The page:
- Assistant Professor
- University of Washington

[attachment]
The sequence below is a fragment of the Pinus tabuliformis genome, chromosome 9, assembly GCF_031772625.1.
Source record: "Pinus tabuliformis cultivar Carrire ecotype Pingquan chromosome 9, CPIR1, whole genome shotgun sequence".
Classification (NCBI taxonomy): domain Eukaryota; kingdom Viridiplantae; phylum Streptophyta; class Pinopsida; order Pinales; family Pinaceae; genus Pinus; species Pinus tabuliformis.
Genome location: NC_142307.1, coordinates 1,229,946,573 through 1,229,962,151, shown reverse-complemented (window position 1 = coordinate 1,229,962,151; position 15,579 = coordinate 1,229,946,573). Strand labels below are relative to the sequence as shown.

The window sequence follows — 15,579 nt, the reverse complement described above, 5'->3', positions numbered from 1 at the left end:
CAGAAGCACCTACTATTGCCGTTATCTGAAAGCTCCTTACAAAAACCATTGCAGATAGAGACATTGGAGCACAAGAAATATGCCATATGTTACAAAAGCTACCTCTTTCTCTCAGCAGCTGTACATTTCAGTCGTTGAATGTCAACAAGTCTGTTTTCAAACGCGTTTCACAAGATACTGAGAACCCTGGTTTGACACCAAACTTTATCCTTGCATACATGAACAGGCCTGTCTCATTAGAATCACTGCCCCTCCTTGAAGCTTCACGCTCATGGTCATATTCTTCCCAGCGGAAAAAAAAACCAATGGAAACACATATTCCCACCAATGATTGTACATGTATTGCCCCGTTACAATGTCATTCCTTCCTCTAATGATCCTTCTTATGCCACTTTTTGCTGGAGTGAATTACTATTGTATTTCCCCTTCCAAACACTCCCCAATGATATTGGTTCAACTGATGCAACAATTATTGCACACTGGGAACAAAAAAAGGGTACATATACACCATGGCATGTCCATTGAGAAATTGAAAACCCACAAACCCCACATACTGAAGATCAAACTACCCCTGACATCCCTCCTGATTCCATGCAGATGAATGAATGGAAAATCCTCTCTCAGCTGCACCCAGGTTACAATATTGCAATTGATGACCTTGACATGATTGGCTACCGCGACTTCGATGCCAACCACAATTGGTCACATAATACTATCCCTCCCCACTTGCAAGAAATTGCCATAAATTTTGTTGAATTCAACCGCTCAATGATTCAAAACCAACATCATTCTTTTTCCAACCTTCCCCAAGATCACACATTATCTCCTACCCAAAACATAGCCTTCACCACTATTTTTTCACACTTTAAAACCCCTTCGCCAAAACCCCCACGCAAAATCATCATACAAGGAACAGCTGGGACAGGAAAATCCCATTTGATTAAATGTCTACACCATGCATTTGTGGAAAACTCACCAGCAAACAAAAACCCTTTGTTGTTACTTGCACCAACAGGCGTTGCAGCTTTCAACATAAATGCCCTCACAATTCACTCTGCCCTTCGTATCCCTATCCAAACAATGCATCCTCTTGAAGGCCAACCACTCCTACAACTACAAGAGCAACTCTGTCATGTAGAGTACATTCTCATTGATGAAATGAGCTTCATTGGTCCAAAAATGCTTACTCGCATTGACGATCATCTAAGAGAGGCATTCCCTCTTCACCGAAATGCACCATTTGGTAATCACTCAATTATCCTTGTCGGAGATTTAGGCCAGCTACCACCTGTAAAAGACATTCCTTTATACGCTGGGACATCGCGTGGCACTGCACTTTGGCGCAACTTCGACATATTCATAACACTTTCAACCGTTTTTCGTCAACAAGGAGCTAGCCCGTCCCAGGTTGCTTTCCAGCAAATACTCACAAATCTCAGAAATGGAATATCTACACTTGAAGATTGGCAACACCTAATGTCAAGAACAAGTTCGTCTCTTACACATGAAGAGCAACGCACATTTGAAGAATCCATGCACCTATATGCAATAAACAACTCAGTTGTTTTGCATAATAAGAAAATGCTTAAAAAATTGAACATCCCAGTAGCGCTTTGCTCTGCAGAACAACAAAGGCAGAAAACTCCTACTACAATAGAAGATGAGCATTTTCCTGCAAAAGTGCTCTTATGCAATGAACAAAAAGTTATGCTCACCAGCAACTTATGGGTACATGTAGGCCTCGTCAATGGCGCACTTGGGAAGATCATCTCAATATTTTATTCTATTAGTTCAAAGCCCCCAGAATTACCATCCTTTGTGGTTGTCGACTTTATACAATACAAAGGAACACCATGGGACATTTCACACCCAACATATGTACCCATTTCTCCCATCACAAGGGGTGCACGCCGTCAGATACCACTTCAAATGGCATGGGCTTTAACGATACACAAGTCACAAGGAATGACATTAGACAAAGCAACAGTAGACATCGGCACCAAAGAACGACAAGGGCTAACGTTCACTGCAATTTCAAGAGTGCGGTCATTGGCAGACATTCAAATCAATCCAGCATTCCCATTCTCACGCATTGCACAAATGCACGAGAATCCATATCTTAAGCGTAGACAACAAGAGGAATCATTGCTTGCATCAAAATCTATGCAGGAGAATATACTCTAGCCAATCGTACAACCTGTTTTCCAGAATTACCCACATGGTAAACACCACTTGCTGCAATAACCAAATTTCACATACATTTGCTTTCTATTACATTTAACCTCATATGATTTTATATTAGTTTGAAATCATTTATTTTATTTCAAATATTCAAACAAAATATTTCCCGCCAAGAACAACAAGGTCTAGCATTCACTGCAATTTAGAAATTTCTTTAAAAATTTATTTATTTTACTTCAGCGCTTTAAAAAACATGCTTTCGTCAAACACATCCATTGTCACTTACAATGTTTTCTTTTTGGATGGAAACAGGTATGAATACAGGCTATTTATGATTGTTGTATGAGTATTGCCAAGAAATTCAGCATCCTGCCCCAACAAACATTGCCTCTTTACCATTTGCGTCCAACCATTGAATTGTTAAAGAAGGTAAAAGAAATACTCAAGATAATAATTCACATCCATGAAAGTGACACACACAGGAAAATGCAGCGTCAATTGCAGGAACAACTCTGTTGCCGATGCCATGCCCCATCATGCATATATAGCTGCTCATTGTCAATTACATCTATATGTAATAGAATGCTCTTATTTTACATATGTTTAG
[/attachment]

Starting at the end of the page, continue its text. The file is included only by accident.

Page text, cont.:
This project identifies collaboration as a hallmark of contemporary art in South Asia and a critical response to globalization since the 1990s. Through close analysis of artists and artworks from India, Pakistan, and Sri Lanka, it contributes to a growing art historical literature on contemporary art, which has focused on Western sites and figures. It examines connections and disjunctions between art produced in the nation-states of South Asia relative to each other and to the West, engaging research in anthropology, geography, and political theory on transnational networks, intercultural exchange, and regional hegemonies. It analyzes how artists have responded to conflicts—defined along religious, ethnic, caste, linguistic, classed, and gendered lines—over place by embracing a collaborative practice of art that engages and departs from existing models of site-specificity and social activism. These collaborative practices offer new perspectives on the constitution of artistic identity, political authority, and art worlds.